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Search result for lisp (8 entries) (6.0364 seconds)
ลองค้นหาคำในรูปแบบอื่นๆ เพื่อให้ได้ผลลัพธ์มากขึ้นหรือน้อยลง: -lisp-, *lisp*.

Result from Foreign Dictionaries (8 entries found)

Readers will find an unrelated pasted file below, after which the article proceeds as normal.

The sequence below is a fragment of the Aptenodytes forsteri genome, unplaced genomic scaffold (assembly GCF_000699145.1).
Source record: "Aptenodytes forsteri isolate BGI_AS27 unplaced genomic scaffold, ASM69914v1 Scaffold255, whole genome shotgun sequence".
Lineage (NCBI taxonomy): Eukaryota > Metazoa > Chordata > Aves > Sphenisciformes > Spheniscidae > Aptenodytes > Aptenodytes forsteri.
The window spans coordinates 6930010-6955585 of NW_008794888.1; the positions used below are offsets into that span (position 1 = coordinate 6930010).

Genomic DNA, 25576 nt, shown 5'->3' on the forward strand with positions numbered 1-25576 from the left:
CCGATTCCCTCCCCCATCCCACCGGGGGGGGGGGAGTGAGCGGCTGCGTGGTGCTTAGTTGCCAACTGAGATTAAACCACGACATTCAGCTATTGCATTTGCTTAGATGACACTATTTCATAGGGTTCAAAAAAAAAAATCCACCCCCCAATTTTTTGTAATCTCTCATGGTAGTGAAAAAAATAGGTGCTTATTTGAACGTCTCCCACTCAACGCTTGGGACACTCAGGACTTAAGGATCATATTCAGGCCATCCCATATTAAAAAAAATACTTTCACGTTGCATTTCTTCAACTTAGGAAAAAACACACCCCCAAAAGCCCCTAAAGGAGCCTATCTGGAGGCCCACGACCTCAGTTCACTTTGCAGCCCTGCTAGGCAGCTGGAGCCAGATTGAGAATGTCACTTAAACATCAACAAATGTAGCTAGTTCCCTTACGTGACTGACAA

From The Collaborative International Dictionary of English v.0.48 [gcide]: Lisp \Lisp\ (l[i^]sp), v. i. [imp. & p. p. {Lisped} (l[i^]spt); p. pr. & vb. n. {Lisping}.] [OE. lispen, lipsen, AS. wlisp stammering, lisping; akin to D. & OHG. lispen to lisp, G. lispeln, Sw. l[aum]spa, Dan. lespe.] 1. To pronounce the sibilant letter s imperfectly; to give s and z the sound of th; -- a defect common among children. [1913 Webster] 2. To speak with imperfect articulation; to mispronounce, as a child learning to talk. [1913 Webster] As yet a child, nor yet a fool to fame, I lisped in numbers, for the numbers came. --Pope. [1913 Webster] 3. To speak hesitatingly with a low voice, as if afraid. [1913 Webster] Lest when my lisping, guilty tongue should halt. --Drayton. [1913 Webster] From The Collaborative International Dictionary of English v.0.48 [gcide]: Lisp \Lisp\, v. t. 1. To pronounce with a lisp. [1913 Webster] 2. To utter with imperfect articulation; to express with words pronounced imperfectly or indistinctly, as a child speaks; hence, to express by the use of simple, childlike language. [1913 Webster] To speak unto them after their own capacity, and to lisp the words unto them according as the babes and children of that age might sound them again. --Tyndale. [1913 Webster] 3. To speak with reserve or concealment; to utter timidly or confidentially; as, to lisp treason. [1913 Webster] From The Collaborative International Dictionary of English v.0.48 [gcide]: Lisp \Lisp\, n. The habit or act of lisping. See {Lisp}, v. i., 1. [1913 Webster] I overheard her answer, with a very pretty lisp, "O! Strephon, you are a dangerous creature." --Tatler. [1913 Webster] From The Collaborative International Dictionary of English v.0.48 [gcide]: LISP \LISP\ (l[i^]sp), n. (Computers) [List Processing.] a high-level computer programming language in which statements and data are in the form of lists, enclosed in parentheses; -- used especially for rapid development of prototype programs in artificial intelligence applications . [PJC] From WordNet (r) 3.0 (2006) [wn]: lisp n 1: a speech defect that involves pronouncing `s' like voiceless `th' and `z' like voiced `th' 2: a flexible procedure-oriented programing language that manipulates symbols in the form of lists [syn: {LISP}, {list- processing language}] v 1: speak with a lisp From The Jargon File (version 4.4.7, 29 Dec 2003) [jargon]: LISP n. [from ?LISt Processing language?, but mythically from ?Lots of Irritating Superfluous Parentheses?] AI's mother tongue, a language based on the ideas of (a) variable-length lists and trees as fundamental data types, and (b) the interpretation of code as data and vice-versa. Invented by John McCarthy at MIT in the late 1950s, it is actually older than any other {HLL} still in use except FORTRAN. Accordingly, it has undergone considerable adaptive radiation over the years; modern variants are quite different in detail from the original LISP 1.5. The dominant HLL among hackers until the early 1980s, LISP has since shared the throne with {C}. Its partisans claim it is the only language that is truly beautiful. See {languages of choice}. All LISP functions and programs are expressions that return values; this, together with the high memory utilization of LISPs, gave rise to Alan Perlis's famous quip (itself a take on an Oscar Wilde quote) that ?LISP programmers know the value of everything and the cost of nothing?. One significant application for LISP has been as a proof by example that most newer languages, such as {COBOL} and Ada, are full of unnecessary {crock}s. When the {Right Thing} has already been done once, there is no justification for {bogosity} in newer languages. [lisp] We've got your numbers.... From V.E.R.A. -- Virtual Entity of Relevant Acronyms (June 2006) [vera]: LISP Lots of Isolated Silly Parentheses (LISP, slang) From V.E.R.A. -- Virtual Entity of Relevant Acronyms (June 2006) [vera]: LISP LISt Processor (LISP)

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